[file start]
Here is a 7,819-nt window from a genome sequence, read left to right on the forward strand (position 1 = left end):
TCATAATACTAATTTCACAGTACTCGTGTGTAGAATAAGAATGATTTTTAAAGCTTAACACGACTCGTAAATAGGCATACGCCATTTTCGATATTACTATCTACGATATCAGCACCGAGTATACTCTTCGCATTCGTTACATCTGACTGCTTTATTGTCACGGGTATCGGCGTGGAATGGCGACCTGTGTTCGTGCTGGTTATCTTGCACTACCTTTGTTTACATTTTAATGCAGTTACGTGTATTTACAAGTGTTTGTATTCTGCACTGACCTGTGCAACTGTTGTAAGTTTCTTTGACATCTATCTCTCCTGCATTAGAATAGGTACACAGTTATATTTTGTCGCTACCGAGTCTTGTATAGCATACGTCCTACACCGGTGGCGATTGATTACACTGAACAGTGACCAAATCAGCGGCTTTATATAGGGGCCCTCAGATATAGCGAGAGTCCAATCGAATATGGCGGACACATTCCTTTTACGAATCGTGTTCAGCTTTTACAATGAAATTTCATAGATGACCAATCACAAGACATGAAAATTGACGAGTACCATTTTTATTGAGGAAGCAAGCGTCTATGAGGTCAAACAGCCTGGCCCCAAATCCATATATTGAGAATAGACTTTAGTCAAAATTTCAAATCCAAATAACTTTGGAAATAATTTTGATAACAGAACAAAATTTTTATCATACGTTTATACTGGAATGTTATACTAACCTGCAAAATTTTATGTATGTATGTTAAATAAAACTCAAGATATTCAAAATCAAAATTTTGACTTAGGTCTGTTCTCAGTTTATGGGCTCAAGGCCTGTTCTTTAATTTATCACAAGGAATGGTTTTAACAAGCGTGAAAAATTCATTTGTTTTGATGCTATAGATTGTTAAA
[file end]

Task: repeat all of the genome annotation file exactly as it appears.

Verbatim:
Here is a 7,819-nt window from a genome sequence, read left to right on the forward strand (position 1 = left end):
TCATAATACTAATTTCACAGTACTCGTGTGTAGAATAAGAATGATTTTTAAAGCTTAACACGACTCGTAAATAGGCATACGCCATTTTCGATATTACTATCTACGATATCAGCACCGAGTATACTCTTCGCATTCGTTACATCTGACTGCTTTATTGTCACGGGTATCGGCGTGGAATGGCGACCTGTGTTCGTGCTGGTTATCTTGCACTACCTTTGTTTACATTTTAATGCAGTTACGTGTATTTACAAGTGTTTGTATTCTGCACTGACCTGTGCAACTGTTGTAAGTTTCTTTGACATCTATCTCTCCTGCATTAGAATAGGTACACAGTTATATTTTGTCGCTACCGAGTCTTGTATAGCATACGTCCTACACCGGTGGCGATTGATTACACTGAACAGTGACCAAATCAGCGGCTTTATATAGGGGCCCTCAGATATAGCGAGAGTCCAATCGAATATGGCGGACACATTCCTTTTACGAATCGTGTTCAGCTTTTACAATGAAATTTCATAGATGACCAATCACAAGACATGAAAATTGACGAGTACCATTTTTATTGAGGAAGCAAGCGTCTATGAGGTCAAACAGCCTGGCCCCAAATCCATATATTGAGAATAGACTTTAGTCAAAATTTCAAATCCAAATAACTTTGGAAATAATTTTGATAACAGAACAAAATTTTTATCATACGTTTATACTGGAATGTTATACTAACCTGCAAAATTTTATGTATGTATGTTAAATAAAACTCAAGATATTCAAAATCAAAATTTTGACTTAGGTCTGTTCTCAGTTTATGGGCTCAAGGCCTGTTCTTTAATTTATCACAAGGAATGGTTTTAACAAGCGTGAAAAATTCATTTGTTTTGATGCTATAGATTGTTAAA